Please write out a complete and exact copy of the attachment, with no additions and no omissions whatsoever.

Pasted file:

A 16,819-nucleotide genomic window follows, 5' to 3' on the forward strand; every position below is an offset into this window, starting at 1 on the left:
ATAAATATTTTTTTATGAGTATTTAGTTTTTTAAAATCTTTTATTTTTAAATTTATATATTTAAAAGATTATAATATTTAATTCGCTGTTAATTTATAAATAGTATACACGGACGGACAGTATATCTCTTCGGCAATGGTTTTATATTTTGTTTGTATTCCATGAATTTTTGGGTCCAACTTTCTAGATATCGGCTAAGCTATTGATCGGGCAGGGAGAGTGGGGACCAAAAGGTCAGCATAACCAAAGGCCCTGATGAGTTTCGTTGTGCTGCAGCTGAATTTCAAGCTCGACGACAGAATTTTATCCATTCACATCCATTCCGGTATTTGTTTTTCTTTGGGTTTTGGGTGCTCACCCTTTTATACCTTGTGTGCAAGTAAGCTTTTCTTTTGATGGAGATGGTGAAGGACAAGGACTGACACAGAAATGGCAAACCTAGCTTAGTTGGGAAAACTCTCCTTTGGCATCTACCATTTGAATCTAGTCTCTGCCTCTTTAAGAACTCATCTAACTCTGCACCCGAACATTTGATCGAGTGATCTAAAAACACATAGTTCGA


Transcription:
A 16,819-nucleotide genomic window follows, 5' to 3' on the forward strand; every position below is an offset into this window, starting at 1 on the left:
ATAAATATTTTTTTATGAGTATTTAGTTTTTTAAAATCTTTTATTTTTAAATTTATATATTTAAAAGATTATAATATTTAATTCGCTGTTAATTTATAAATAGTATACACGGACGGACAGTATATCTCTTCGGCAATGGTTTTATATTTTGTTTGTATTCCATGAATTTTTGGGTCCAACTTTCTAGATATCGGCTAAGCTATTGATCGGGCAGGGAGAGTGGGGACCAAAAGGTCAGCATAACCAAAGGCCCTGATGAGTTTCGTTGTGCTGCAGCTGAATTTCAAGCTCGACGACAGAATTTTATCCATTCACATCCATTCCGGTATTTGTTTTTCTTTGGGTTTTGGGTGCTCACCCTTTTATACCTTGTGTGCAAGTAAGCTTTTCTTTTGATGGAGATGGTGAAGGACAAGGACTGACACAGAAATGGCAAACCTAGCTTAGTTGGGAAAACTCTCCTTTGGCATCTACCATTTGAATCTAGTCTCTGCCTCTTTAAGAACTCATCTAACTCTGCACCCGAACATTTGATCGAGTGATCTAAAAACACATAGTTCGA